Cecilia Schwartz

Cecilia Schwartz

Associate professor, Italian Literature

Stockholm university


ORCID: 0000-0002-5751-8834

I received my doctoral degree in Italian in 2006 with a thesis on the fantastic aspects of the work of Gianni Rodari. Since 2009 I have been active as a teacher and researcher of Italian at Stockholm University.

In the years immediately following my dissertation, my research mainly concentrated on areas such as cultural transfer and the idea of “the North” in contemporary Italian novels and travel writing. In more recent years I have mainly focused on the import of Italian fiction and poetry into Sweden, with particular attention paid to the efforts of mediators and the reception of some authorships, including that of Alberto Moravia, Eugenio Montale and Giovanni Verga. I am currently responsible for the Scandinavian section of a research project that examines the translations and international circulation of Italo Calvino’s work. I also collaborate with Svenskt översättarlexikon (Swedish Encyclopedia of Translators). Moreover, I have translated a few titles of Italian non-fiction into Swedish. Since 2009 I have also contributed to various Swedish newspapers such as Dagens Nyheter, Sydsvenskan and Svenska Dagbladet.

Made in Italy. A diachronic study of literary circulation and translation in the semiperihery

Focusing on the translation flow from Italy to Sweden, the primary aim of this project is to examine the changes that the symbolic capital of Italian literature has undergone in the Swedish context during the last century and its manifestations in the localizing practices involved in the translation process. By emphasizing the relation of two semiperipheral literatures on the global translation market, the project could modulate the somewhat schematic thinking of transnational circulation as a battle between center and periphery. For this purpose, the project will take on an approach that combines close and distant reading of translations.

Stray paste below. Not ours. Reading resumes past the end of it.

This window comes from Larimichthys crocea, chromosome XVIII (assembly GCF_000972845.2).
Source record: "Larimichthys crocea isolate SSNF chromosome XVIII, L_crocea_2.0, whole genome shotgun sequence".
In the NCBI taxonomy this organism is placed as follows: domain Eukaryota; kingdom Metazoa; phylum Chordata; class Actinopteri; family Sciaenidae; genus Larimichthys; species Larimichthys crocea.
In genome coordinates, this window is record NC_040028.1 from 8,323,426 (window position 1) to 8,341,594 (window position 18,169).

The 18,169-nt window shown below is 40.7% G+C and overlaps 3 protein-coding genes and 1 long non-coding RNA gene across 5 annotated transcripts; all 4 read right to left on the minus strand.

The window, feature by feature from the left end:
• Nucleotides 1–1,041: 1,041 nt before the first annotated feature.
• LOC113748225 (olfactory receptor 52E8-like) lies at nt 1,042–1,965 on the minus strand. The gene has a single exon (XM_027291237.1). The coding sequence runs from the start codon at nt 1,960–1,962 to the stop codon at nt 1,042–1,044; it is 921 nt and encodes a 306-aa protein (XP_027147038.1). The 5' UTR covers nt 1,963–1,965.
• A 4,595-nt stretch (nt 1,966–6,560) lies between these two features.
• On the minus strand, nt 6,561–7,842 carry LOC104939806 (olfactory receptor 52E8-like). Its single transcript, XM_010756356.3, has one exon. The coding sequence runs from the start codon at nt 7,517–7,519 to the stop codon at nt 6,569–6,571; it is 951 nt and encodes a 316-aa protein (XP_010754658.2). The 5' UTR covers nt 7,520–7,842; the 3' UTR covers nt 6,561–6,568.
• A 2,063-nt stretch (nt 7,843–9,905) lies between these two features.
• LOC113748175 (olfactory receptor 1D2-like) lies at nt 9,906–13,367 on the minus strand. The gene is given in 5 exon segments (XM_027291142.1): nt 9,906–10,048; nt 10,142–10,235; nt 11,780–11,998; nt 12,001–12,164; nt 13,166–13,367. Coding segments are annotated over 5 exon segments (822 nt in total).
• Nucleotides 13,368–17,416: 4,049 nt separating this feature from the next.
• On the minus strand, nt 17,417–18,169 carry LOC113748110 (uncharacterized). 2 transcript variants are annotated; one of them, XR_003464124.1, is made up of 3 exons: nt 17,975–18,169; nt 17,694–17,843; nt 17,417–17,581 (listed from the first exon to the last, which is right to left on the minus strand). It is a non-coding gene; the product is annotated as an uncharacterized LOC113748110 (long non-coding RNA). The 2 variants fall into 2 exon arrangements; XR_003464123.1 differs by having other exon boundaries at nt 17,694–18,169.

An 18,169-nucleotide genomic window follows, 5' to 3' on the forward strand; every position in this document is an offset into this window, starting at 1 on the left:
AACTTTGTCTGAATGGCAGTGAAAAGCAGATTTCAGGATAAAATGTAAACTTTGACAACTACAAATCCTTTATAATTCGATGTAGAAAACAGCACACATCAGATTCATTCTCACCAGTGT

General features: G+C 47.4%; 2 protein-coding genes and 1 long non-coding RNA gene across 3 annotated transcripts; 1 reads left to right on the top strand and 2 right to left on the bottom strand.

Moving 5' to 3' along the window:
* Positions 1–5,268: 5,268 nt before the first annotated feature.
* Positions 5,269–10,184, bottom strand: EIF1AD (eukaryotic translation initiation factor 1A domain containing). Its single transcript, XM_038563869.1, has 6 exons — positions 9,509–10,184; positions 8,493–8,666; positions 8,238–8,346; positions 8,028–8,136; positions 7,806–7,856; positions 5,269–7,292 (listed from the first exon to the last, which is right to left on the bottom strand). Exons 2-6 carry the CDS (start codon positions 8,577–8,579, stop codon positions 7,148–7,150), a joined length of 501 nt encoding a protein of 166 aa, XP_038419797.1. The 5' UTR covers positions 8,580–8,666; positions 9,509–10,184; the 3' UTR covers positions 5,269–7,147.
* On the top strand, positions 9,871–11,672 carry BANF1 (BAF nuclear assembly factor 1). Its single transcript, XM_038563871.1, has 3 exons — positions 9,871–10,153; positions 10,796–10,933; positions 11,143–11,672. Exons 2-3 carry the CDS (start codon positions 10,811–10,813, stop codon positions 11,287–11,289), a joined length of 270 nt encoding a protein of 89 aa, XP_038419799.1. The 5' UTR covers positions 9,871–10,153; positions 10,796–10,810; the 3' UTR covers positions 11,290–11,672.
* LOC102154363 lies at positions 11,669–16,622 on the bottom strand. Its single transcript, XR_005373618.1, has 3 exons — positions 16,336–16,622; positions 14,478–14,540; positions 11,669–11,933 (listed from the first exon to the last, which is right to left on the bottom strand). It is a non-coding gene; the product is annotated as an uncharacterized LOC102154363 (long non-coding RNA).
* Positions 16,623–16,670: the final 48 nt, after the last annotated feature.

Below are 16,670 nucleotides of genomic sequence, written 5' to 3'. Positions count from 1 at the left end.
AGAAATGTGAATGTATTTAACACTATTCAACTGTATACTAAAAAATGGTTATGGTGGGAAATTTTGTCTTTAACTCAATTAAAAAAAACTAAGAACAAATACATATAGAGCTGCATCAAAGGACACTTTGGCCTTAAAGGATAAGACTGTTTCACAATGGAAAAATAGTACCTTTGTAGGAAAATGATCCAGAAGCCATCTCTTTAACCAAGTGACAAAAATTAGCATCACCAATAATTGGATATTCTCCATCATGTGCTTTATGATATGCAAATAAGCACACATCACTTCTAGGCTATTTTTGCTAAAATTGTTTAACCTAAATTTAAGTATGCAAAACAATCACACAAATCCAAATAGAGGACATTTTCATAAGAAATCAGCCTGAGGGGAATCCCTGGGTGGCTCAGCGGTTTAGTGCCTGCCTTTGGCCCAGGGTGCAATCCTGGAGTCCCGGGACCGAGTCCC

The first step will be to complete a bibliography of Italian literature available in Swedish translation and – inspired by Moretti’s (1997) literary cartographic method – compare it to analogous bibliographies from other language areas. In addition to drawing a sketch of the spreading of Italian texts abroad, this analysis aims to grasp the particular features of the Swedish canon of Italian literature. The second step will consider the translation patterns in relation to the fluctuation of symbolic capital that Italian literature has undergone in Sweden. The hypothesis is that a predominating tradition of italophilia, interfoliated with moments of italophobia, has privileged the inflow of culture-specific texts. Furthermore, the manifestations of the symbolic capital are likely to appear in the translation process as well. Thus, in the project’s third phase, a corpus of texts and paratexts will be set up and subsequently analyzed with prominence given to the stages involved in what Venuti (1998) calls “the process of inscription”: selection, introduction, translation, packaging and reception. Particular attention will be given to female authors and mediators, since my previous research indicates that the latter group plays a crucial role in the importation process while the former tends to be excluded from circulation.

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